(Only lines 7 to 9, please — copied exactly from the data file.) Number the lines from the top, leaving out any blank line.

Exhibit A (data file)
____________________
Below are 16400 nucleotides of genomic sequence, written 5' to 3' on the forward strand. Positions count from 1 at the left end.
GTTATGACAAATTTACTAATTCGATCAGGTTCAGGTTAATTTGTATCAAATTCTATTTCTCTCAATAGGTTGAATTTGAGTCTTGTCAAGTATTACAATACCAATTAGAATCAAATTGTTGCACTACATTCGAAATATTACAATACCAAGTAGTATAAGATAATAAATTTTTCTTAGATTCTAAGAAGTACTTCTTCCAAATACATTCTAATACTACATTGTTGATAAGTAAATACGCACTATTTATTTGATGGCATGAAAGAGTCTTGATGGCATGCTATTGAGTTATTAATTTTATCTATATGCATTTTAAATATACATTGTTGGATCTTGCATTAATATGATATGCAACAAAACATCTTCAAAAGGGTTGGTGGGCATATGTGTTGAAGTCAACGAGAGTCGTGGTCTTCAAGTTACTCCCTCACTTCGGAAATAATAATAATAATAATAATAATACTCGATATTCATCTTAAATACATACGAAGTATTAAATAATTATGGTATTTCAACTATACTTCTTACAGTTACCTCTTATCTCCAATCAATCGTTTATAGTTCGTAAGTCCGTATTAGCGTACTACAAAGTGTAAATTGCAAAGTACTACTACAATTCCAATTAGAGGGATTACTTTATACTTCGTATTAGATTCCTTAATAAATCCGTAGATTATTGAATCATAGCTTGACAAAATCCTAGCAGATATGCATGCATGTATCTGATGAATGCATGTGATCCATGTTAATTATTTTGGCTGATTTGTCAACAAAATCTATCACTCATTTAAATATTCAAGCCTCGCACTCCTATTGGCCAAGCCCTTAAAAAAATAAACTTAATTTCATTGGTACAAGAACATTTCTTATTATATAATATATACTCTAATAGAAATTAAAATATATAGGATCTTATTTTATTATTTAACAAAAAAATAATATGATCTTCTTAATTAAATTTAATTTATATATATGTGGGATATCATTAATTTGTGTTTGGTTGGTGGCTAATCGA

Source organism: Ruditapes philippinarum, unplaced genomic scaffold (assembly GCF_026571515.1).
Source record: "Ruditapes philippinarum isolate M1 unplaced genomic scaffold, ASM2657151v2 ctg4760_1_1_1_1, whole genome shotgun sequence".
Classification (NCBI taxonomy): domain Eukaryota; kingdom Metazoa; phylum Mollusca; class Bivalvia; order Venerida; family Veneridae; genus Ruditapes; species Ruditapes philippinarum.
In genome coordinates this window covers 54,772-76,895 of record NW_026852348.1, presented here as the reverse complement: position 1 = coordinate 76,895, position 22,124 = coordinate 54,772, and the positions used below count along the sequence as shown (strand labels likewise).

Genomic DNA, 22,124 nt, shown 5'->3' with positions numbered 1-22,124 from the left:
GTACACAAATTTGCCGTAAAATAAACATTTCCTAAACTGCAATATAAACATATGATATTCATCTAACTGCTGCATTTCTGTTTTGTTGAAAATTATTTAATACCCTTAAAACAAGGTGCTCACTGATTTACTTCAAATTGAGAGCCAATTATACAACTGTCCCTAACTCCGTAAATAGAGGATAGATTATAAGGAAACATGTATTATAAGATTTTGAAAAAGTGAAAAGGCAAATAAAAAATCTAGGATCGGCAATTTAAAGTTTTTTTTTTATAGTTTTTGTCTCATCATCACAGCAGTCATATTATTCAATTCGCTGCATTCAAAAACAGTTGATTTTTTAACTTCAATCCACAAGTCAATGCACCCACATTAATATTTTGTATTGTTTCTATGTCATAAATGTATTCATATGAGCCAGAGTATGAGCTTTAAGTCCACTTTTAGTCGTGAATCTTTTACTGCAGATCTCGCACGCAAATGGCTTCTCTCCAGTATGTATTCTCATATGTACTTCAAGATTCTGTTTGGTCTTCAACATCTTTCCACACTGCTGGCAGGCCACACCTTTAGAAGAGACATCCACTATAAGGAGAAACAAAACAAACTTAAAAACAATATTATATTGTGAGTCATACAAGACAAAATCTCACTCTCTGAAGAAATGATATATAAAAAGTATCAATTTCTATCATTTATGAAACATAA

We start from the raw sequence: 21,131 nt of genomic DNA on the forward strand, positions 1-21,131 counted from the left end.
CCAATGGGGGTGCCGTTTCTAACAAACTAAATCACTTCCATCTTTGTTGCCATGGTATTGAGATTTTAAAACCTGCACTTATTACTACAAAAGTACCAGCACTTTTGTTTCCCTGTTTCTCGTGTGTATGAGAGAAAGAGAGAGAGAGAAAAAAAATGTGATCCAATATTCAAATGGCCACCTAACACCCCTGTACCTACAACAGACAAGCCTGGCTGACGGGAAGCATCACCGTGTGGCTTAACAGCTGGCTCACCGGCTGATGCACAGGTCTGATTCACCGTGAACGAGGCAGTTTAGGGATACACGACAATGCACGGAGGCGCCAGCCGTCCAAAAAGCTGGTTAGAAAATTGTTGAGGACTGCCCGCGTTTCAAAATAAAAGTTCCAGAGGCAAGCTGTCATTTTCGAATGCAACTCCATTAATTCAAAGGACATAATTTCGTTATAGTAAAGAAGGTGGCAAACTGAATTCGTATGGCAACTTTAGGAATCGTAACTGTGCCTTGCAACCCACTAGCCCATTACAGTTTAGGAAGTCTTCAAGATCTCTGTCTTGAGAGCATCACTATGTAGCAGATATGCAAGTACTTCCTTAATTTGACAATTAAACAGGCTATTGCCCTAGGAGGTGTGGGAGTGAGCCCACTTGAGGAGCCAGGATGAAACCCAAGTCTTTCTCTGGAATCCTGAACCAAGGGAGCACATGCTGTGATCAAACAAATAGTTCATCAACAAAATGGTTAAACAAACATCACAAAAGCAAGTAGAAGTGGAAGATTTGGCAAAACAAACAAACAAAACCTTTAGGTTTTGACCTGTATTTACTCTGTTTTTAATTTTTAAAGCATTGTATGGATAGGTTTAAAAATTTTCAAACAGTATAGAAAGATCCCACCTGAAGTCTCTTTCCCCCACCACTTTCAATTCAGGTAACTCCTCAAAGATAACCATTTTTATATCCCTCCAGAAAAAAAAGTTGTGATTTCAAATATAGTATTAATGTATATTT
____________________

Genomic DNA, 22,124 nt, shown 5'->3' with positions numbered 1-22,124 from the left:
GTACACAAATTTGCCGTAAAATAAACATTTCCTAAACTGCAATATAAACATATGATATTCATCTAACTGCTGCATTTCTGTTTTGTTGAAAATTATTTAATACCCTTAAAACAAGGTGCTCACTGATTTACTTCAAATTGAGAGCCAATTATACAACTGTCCCTAACTCCGTAAATAGAGGATAGATTATAAGGAAACATGTATTATAAGATTTTGAAAAAGTGAAAAGGCAAATAAAAAATCTAGGATCGGCAATTTAAAGTTTTTTTTTTATAGTTTTTGTCTCATCATCACAGCAGTCATATTATTCAATTCGCTGCATTCAAAAACAGTTGATTTTTTAACTTCAATCCACAAGTCAATGCACCCACATTAATATTTTGTATTGTTTCTATGTCATAAATGTATTCATATGAGCCAGAGTATGAGCTTTAAGTCCACTTTTAGTCGTGAATCTTTTACTGCAGATCTCGCACGCAAATGGCTTCTCTCCAGTATGTATTCTCATATGTACTTCAAGATTCTGTTTGGTCTTCAACATCTTTCCACACTGCTGGCAGGCCACACCTTTAGAAGAGACATCCACTATAAGGAGAAACAAAACAAACTTAAAAACAATATTATATTGTGAGTCATACAAGACAAAATCTCACTCTCTGAAGAAATGATATATAAAAAGTATCAATTTCTATCATTTATGAAACATAA

We start from the raw sequence: 21,131 nt of genomic DNA on the forward strand, positions 1-21,131 counted from the left end.